Age Quotes: 70 Years

The great secret that all old people share is that you really haven’t changed in seventy or eighty years. Your body changes, but you don’t change at all. And that, of course, causes great confusion. ~Doris Lessing, 1992

The seventieth birthday [1889] was a great festival. Maud, inviting Oliver Wendell Holmes to the party, had written, “Mamma will be seventy years young on the 27th. Come and play with her!” The Doctor in his reply said, “It is better to be seventy years young than forty years old!” ~Laura E. Richards & Maud Howe Elliott, Julia Ward Howe, 1819–1910, 1915

[L]iving must be your whole occupation…
I mean, you must take living so seriously
that even at seventy, for example, you’ll plant olive trees—
and not for your children, either,
but because although you fear death you don’t believe it,
because living, I mean, weighs heavier.
~Nâzım Hikmet Ran (1902–1963), “On Living,” translated by Randy Blasing and Mutlu Konuk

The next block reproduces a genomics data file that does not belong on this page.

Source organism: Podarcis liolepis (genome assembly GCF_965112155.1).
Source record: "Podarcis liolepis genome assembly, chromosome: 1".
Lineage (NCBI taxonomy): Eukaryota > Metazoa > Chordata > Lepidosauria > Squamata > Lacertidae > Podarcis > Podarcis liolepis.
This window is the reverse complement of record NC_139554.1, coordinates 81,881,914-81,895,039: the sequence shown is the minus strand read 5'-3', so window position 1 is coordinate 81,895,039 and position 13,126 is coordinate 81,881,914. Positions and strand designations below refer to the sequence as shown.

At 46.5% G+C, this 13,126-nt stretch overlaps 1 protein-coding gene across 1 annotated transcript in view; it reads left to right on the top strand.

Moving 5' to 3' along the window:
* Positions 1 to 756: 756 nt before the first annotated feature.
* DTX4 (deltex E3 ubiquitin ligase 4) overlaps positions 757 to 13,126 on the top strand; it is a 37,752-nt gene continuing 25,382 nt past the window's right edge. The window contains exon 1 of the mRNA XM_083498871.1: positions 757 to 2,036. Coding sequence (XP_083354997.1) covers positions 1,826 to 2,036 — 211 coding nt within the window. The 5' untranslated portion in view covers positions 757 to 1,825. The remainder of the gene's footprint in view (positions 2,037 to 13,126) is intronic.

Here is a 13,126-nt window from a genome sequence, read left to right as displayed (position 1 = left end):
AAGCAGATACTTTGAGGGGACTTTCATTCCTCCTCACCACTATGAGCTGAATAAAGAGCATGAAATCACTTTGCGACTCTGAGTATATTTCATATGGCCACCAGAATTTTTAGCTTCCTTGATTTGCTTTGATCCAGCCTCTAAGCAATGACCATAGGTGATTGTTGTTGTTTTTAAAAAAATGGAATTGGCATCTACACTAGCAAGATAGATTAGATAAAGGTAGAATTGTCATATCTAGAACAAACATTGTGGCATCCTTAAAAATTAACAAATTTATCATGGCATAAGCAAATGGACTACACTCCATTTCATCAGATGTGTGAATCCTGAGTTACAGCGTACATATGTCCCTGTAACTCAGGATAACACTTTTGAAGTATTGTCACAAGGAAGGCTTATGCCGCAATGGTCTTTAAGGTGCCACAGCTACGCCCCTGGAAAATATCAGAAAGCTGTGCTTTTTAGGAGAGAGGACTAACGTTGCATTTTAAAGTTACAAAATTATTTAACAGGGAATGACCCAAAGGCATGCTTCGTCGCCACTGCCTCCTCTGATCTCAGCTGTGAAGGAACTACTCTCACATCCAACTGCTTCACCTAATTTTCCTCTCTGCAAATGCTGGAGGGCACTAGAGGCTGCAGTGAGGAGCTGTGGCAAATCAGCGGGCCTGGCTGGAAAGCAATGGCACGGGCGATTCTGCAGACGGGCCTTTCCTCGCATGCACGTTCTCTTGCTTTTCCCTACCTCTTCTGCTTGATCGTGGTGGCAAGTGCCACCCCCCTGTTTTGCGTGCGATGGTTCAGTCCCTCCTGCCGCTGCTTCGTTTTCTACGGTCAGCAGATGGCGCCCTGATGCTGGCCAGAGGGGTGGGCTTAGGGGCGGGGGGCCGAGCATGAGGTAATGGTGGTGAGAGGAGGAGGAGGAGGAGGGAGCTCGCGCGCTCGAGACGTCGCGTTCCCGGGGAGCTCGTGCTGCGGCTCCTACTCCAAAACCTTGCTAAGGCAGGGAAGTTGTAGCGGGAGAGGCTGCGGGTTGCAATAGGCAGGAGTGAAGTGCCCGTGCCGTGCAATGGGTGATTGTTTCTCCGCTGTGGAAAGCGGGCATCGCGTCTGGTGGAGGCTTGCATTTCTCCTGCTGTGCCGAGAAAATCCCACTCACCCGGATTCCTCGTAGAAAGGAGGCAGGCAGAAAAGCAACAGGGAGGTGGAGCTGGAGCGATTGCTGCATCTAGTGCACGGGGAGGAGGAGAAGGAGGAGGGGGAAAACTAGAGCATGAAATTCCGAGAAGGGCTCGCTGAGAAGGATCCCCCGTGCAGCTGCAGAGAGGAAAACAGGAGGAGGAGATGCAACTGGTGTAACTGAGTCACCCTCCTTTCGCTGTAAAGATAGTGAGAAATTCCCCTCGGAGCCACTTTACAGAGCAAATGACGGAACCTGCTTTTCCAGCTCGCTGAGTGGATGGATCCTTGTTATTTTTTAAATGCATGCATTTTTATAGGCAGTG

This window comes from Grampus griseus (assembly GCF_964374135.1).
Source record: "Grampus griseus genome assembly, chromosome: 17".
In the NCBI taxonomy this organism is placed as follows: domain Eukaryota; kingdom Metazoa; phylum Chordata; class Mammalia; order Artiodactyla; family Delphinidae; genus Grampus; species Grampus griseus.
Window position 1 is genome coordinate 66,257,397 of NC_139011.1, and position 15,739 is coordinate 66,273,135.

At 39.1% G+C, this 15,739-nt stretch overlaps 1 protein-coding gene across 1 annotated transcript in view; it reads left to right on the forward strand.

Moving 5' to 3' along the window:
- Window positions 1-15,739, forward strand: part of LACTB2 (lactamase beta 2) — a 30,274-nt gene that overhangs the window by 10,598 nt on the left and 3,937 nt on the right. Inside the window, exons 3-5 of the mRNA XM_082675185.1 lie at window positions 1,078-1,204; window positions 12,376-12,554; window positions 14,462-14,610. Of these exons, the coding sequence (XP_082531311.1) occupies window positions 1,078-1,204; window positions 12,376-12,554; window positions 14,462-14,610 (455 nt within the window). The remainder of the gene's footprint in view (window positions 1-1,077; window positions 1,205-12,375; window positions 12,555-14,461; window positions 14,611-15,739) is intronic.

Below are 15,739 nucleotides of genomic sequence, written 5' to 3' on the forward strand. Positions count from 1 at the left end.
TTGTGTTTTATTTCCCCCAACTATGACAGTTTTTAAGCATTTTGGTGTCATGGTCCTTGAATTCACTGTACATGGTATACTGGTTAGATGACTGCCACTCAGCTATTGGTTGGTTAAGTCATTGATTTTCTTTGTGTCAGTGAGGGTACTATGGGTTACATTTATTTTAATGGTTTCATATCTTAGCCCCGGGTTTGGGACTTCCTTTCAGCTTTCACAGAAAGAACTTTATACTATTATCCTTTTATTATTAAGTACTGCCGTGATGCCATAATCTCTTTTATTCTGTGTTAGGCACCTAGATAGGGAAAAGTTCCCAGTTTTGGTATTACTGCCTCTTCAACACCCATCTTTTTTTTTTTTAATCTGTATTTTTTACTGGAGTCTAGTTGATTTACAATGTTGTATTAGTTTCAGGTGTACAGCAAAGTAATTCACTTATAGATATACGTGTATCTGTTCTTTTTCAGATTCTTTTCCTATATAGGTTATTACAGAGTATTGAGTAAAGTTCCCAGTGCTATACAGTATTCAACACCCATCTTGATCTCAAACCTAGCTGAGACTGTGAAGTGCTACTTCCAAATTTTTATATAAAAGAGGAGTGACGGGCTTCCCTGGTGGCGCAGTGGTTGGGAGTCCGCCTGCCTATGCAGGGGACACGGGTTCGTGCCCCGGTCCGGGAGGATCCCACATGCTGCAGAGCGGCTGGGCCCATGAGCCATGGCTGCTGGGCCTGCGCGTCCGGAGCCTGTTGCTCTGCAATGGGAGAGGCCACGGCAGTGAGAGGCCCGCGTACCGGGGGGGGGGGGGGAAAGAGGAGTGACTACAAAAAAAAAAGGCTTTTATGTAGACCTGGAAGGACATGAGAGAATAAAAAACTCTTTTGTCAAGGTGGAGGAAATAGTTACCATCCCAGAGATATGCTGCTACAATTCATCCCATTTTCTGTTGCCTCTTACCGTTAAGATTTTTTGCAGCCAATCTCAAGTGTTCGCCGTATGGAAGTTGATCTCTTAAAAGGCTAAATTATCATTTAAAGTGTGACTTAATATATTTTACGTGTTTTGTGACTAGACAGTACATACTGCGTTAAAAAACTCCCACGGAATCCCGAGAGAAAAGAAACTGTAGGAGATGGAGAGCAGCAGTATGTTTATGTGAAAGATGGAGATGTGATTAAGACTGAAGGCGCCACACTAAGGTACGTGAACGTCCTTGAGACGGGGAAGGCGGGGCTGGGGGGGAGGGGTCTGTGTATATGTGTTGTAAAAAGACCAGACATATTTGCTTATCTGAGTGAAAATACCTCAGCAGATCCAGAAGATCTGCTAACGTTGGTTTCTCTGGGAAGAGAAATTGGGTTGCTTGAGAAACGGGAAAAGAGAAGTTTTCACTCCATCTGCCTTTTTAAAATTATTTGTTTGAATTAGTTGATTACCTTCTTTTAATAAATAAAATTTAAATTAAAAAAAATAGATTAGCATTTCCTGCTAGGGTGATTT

Death, then, — let us know its value and what it is worth, — but destroys the outward tabernacle, cuts down that which hampers it, and removes the weights and shackles of mortality; it does not touch the immortal soul. Day by day the sands of life are failing, and those sands are swept into the common tomb into which we must all be gathered; but the soul wastes not, the soul grows in strength. There is many an old man, who feels at this moment that his soul is more vigorous, more powerful, at sixty-five, at seventy, than it was at thirty-five or at forty. And what does that indicate? That his soul is ripening, growing, and expanding. ~John Cumming, “What Shall It Profit?,” Twelve Urgent Questions: Personal, Practical, and Pointed, 1855

Retire? That’s ridiculous. What does it for you is to have something to get up for in the morning. Now, they say, you should retire at 70. When I was 70, I still had pimples. ~George Burns, 1978

I am beginning to think that my persona as a curmudgeon is wearing down…. I have lost, or am losing, my passion for the negative. Though I still feel that there’s much to be negative about (I do, after all, read the newspaper), I guess when one is 70 years old, there doesn’t seem to be much point in getting into twit over matters that one can’t control. I might as well take everything more lightly, for I haven’t that much time left. ~Richard E. Turner (1937–2011), The Mudgelog, 2007 May 15th